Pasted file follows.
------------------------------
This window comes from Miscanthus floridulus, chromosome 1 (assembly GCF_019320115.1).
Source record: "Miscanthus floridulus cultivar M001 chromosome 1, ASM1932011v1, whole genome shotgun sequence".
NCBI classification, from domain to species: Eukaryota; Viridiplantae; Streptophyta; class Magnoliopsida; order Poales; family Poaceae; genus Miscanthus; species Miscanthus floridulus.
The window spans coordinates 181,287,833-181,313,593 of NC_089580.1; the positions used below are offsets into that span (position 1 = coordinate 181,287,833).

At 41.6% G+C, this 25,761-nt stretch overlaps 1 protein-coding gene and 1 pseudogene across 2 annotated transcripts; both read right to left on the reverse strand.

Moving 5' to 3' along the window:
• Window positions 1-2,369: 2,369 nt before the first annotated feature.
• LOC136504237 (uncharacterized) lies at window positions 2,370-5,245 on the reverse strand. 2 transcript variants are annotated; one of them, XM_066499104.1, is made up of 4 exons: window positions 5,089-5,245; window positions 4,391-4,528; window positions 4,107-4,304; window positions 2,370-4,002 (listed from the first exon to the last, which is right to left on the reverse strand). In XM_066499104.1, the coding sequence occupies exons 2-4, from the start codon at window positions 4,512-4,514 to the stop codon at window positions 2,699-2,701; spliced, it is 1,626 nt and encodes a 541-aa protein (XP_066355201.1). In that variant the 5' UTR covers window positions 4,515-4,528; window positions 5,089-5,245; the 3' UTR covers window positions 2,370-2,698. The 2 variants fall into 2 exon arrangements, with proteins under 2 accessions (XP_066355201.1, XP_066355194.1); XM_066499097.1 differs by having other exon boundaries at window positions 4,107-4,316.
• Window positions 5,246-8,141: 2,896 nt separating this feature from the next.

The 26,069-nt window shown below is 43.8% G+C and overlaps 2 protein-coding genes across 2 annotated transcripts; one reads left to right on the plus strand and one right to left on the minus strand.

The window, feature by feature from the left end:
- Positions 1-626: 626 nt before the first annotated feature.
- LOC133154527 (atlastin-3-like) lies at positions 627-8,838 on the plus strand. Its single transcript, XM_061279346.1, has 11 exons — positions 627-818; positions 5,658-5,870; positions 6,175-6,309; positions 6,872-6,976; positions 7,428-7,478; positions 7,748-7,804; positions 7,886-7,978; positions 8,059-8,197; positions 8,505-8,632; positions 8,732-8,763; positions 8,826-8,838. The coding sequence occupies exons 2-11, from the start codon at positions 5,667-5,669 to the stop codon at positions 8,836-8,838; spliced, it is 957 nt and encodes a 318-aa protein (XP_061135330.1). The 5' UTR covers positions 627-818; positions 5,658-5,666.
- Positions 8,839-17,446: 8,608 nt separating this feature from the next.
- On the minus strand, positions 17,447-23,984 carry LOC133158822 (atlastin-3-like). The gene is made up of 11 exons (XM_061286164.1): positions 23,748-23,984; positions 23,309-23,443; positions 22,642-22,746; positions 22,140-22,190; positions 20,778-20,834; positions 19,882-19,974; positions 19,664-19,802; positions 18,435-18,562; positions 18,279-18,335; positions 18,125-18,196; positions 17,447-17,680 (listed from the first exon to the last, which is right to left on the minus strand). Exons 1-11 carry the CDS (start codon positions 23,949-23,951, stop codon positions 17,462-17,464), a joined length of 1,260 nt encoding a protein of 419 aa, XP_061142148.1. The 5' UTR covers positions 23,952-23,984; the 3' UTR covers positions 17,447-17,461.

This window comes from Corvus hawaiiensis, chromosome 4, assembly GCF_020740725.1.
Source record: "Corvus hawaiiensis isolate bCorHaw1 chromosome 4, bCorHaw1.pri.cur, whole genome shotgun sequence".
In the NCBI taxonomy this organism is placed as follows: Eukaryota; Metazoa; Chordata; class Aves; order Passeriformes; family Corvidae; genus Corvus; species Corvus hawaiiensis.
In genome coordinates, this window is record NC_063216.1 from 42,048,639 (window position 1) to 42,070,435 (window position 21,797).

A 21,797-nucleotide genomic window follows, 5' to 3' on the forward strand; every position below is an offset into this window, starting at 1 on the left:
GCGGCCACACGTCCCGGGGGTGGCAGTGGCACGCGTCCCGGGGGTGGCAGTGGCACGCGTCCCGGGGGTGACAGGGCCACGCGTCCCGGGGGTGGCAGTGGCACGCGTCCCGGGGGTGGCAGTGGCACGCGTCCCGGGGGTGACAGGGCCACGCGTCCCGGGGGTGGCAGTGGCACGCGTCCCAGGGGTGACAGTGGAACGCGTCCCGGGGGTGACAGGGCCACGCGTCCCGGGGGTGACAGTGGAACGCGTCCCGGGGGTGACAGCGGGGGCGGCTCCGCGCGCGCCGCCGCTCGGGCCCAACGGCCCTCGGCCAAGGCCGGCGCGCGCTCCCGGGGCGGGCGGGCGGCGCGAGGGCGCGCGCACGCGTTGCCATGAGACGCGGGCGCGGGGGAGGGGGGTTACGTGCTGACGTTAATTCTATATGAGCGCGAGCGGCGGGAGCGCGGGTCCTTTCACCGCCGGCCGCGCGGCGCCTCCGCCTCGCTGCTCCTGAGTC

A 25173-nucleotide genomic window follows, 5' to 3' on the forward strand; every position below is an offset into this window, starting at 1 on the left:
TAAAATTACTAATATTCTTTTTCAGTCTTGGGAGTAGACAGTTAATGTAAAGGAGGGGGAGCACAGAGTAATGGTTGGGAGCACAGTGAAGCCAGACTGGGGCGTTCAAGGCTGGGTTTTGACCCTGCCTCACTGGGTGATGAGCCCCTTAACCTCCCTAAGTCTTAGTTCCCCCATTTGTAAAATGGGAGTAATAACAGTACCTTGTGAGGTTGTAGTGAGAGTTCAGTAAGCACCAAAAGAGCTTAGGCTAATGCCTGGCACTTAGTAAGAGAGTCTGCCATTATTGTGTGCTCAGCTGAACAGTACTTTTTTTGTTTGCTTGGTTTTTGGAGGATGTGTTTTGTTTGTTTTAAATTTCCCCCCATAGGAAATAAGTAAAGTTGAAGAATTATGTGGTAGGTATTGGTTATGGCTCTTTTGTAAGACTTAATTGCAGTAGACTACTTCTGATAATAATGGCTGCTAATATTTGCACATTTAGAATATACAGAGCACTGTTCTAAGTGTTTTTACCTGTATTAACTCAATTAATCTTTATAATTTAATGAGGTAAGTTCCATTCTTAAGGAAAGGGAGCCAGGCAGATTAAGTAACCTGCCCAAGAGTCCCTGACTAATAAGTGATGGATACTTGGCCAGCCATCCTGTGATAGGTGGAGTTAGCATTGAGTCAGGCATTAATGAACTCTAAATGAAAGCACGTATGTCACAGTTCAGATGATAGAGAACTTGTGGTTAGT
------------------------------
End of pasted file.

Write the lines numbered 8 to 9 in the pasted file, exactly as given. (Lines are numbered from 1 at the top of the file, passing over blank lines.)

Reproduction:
• LOC136504237 (uncharacterized) lies at window positions 2,370-5,245 on the reverse strand. 2 transcript variants are annotated; one of them, XM_066499104.1, is made up of 4 exons: window positions 5,089-5,245; window positions 4,391-4,528; window positions 4,107-4,304; window positions 2,370-4,002 (listed from the first exon to the last, which is right to left on the reverse strand). In XM_066499104.1, the coding sequence occupies exons 2-4, from the start codon at window positions 4,512-4,514 to the stop codon at window positions 2,699-2,701; spliced, it is 1,626 nt and encodes a 541-aa protein (XP_066355201.1). In that variant the 5' UTR covers window positions 4,515-4,528; window positions 5,089-5,245; the 3' UTR covers window positions 2,370-2,698. The 2 variants fall into 2 exon arrangements, with proteins under 2 accessions (XP_066355201.1, XP_066355194.1); XM_066499097.1 differs by having other exon boundaries at window positions 4,107-4,316.
• Window positions 5,246-8,141: 2,896 nt separating this feature from the next.